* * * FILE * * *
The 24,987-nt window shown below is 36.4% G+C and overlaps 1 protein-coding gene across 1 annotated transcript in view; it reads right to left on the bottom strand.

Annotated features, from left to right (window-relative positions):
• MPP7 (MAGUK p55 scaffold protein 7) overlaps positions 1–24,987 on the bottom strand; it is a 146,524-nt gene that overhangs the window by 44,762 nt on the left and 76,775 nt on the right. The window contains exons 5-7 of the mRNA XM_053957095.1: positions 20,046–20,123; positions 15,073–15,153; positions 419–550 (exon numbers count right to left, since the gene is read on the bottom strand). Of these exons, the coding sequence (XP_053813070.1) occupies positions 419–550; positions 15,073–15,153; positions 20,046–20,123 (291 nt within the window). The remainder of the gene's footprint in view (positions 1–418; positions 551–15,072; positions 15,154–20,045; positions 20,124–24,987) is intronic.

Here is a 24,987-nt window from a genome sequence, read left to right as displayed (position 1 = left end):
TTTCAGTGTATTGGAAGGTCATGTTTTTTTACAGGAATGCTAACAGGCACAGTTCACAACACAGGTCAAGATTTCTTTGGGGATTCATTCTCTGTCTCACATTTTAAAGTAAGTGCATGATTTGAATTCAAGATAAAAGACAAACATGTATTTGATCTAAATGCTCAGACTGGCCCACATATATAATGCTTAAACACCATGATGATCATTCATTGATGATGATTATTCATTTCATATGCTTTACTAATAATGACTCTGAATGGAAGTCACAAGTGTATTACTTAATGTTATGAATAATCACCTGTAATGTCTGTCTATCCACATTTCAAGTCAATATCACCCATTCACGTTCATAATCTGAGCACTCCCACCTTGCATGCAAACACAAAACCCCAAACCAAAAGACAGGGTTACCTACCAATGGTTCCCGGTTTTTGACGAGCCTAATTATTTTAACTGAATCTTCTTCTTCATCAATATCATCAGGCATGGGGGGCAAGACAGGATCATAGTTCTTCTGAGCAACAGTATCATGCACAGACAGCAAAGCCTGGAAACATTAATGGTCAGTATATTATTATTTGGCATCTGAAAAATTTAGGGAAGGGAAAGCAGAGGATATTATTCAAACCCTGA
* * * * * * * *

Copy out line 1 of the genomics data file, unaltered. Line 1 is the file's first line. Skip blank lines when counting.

The 24,987-nt window shown below is 36.4% G+C and overlaps 1 protein-coding gene across 1 annotated transcript in view; it reads right to left on the bottom strand.